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Raise and Join Your Hands in Support of Rare Disease Day 2015

Rare Disease Day 2015

February 28, 2015 marks the eighth international Rare Disease Day, coordinated by EURORDIS, aiming to raise awareness amongst the general public and decision-makers about rare diseases and their impact on patients’ lives.

The Rare Disease Day campaign, which takes place on the last day of February each year, puts rare diseases in the spotlight and brings people and patient organizations together to form a unified voice to advocate for the treatments, care, resources and services needed for patients with rare diseases.

A rare disease, also referred to as an orphan disease, is any disorder affecting a small percentage of the population. In Europe, a rare disease or disorder is defined as one affecting fewer than one in 2000 people; in the US, it is defined as one that affects fewer than 200,00 Americans at any given time. Over 6,000 rare diseases exist and are characterized by a broad diversity of disorders and symptoms that vary not only from disease to disease, but also from patient to patient suffering from the same disease.

Since many rare diseases have common symptoms, many patients are misdiagnosed, resulting in delayed treatment. A lack of existing scientific knowledge and quality information on rare diseases also often lead to misdiagnosis and delayed treatment. Additionally, several patients have difficulty in accessing treatment and care, resulting in social and financial burdens.

Although many challenges exist for patients and families of rare diseases, significant progress is being made every day. Important gains continue to be made with the increase of international cooperation in clinical and scientific research, as well as the sharing of scientific knowledge about all rare diseases. These advances have led to the development of new diagnostic and therapeutic procedures.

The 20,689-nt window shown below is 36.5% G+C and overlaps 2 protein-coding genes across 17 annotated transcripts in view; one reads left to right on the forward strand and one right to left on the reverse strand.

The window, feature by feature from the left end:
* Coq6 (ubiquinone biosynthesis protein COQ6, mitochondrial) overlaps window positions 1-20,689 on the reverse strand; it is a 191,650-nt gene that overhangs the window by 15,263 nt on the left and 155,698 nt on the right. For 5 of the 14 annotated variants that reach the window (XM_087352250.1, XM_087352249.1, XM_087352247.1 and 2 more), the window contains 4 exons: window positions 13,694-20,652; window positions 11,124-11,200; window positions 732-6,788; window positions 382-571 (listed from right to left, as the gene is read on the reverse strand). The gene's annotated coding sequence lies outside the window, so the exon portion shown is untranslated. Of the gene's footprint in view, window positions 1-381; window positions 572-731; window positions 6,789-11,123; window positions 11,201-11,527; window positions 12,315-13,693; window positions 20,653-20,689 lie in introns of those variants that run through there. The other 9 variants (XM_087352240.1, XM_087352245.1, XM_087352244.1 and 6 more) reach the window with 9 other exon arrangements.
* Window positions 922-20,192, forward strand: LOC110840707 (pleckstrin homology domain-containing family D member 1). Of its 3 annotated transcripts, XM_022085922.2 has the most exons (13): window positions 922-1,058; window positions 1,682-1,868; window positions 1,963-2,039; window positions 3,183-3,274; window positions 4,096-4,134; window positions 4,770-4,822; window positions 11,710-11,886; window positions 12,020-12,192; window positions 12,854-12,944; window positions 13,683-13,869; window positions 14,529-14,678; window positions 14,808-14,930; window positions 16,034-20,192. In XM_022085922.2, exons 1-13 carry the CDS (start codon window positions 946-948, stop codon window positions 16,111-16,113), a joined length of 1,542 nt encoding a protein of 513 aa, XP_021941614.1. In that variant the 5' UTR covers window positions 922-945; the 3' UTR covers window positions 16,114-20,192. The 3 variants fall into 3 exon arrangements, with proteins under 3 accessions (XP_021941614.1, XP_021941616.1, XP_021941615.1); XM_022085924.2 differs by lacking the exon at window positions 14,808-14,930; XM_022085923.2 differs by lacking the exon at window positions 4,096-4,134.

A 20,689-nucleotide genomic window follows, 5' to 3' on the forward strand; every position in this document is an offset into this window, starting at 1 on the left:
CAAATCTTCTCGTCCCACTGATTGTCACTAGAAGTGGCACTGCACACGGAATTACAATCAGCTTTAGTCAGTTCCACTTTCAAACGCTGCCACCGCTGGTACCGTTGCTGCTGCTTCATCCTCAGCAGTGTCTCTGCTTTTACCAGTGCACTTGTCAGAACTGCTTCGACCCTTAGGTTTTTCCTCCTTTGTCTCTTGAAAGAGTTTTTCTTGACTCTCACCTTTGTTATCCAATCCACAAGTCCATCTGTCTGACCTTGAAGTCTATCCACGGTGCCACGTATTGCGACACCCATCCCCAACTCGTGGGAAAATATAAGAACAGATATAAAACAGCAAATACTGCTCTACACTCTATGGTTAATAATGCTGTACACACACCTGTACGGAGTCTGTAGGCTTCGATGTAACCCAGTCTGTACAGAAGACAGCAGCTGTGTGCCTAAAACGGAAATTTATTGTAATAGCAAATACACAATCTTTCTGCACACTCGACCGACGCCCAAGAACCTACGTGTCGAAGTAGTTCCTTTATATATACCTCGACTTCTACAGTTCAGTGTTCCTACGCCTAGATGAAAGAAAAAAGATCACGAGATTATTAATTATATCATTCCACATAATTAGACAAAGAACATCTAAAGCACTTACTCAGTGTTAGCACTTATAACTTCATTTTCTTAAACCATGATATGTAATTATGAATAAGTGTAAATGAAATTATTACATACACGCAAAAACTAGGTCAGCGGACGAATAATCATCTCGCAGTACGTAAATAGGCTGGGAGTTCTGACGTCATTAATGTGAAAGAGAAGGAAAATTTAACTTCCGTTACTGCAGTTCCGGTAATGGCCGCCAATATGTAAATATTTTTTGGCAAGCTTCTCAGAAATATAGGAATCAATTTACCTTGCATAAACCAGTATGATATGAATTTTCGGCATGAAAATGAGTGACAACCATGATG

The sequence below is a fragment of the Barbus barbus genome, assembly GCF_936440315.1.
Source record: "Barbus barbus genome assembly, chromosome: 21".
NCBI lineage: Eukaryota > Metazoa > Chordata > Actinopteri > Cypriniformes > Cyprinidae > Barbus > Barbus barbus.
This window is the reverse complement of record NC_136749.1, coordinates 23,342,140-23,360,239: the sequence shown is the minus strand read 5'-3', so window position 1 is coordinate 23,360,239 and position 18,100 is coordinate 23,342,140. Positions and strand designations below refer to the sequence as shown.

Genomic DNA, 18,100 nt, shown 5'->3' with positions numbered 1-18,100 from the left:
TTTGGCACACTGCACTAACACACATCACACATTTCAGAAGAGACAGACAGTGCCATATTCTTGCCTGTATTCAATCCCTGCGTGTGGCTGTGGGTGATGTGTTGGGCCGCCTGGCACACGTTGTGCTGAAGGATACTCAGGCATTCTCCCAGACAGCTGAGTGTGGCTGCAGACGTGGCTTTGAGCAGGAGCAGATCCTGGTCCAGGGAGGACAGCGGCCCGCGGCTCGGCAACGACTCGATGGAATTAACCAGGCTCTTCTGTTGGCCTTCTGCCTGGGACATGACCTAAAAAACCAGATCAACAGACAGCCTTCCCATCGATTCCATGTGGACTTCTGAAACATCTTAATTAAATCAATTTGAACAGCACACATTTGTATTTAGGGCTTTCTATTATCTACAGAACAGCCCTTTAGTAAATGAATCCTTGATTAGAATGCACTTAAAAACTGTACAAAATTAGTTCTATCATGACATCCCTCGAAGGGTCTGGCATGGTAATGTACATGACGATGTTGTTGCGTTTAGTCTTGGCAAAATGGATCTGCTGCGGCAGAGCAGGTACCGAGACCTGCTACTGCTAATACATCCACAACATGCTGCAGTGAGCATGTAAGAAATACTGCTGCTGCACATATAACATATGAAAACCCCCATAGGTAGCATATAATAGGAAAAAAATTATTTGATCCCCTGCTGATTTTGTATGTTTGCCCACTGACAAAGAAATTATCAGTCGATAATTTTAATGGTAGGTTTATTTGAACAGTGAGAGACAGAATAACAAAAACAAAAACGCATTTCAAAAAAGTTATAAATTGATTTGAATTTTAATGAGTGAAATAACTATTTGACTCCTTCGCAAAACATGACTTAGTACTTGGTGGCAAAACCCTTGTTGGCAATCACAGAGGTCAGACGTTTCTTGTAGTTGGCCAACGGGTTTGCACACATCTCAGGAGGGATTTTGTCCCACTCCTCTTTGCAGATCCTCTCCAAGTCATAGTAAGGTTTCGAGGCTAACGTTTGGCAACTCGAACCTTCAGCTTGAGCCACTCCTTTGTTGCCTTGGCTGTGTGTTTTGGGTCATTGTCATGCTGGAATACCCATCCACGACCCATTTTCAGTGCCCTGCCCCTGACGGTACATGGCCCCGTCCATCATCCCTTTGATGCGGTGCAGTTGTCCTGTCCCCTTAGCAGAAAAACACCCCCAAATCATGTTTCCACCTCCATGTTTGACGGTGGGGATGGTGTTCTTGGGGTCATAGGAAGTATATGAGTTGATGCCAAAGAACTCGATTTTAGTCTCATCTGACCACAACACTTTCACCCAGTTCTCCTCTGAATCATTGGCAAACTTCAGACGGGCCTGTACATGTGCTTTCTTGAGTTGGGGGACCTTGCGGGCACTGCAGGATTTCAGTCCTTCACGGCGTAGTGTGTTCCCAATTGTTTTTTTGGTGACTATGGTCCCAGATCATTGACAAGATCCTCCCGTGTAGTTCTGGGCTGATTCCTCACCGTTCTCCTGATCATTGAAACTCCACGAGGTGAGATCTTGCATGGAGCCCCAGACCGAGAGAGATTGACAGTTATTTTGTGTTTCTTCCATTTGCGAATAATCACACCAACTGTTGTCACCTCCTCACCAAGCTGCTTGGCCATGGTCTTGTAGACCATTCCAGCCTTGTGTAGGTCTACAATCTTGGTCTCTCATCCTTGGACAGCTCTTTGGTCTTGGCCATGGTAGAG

Thousands of patient groups and others worldwide are preparing events to raise awareness for rare diseases and the millions affected by them.

In honor of Rare Disease Day, show your solidarity with rare disease patients by raising and joining hands!

For more information on events in your area or how you can get involved visit: http://www.rarediseaseday.org.

Source: EURORDIS

Last updated: 2/27/15; 1:05pm EST

Amgen's AMG 416 Demonstrates Positive Results in its Late-Stage, Head-to-Head Study with Sensipar

Amgen

Amgen’s investigational AMG 416 succeeded in its final late-stage study for secondary hyperparathyroidism in patients with chronic kidney disease.

The company announced results from the head-to-head Phase III study comparing AMG 416 with its in-house rival Sensipar (cinacalcet) for the treatment of secondary hyperparathyroidism (SHPT) in patients with chronic kidney disease (CDK) receiving hemodialysis. According to the company, the study met its primary endpoint of non-inferiority, measured as the achievement of greater than 30 percent reduction from baseline in mean pre-dialysis serum intact parathyroid hormone (PTH) levels during the Efficacy Assessment Phase (EAP), defined as the period between weeks 20 and 27.

Additionally, AMG 416 was statistically significantly superior to Sensipar in the secondary endpoints of the proportion of patients achieving greater than 50 percent and greater than 30 percent PTH reduction from baseline during EAP. The company said that there was no difference between the treatment arms in the mean number of days of vomiting or nausea per week in the first eight weeks, another secondary endpoint.

“These findings, combined with results from two positive placebo-controlled studies of more than 1,000 patients, add to the growing body of evidence that reinforce the promise of AMG 416 for hemodialysis patients with secondary hyperparathyroidism,” said Sean E. Harper, MD, executive vice president of Research and Development at Amgen. “The management of this disease in patients with chronic kidney disease is a complex process, and at Amgen, we are committed to building upon our leadership in nephrology to provide patients with an innovative therapy that can be administered intravenously along with hemodialysis.”

SHPT is often found in patients undergoing dialysis whose parathyroid glands kick into action as kidney function declines, generating dangerous hormone levels as the body attempts to maintain the proper level of calcium and phosphorus. Amgen acquired rights to AMG 416 through its $315 million acquisition of KAI in July 2012. Amgen already sells Sensipar, an oral drug indicated for SHPT; however the company believes there is a significant new market for an IV formulation that can be delivered during hemodialysis.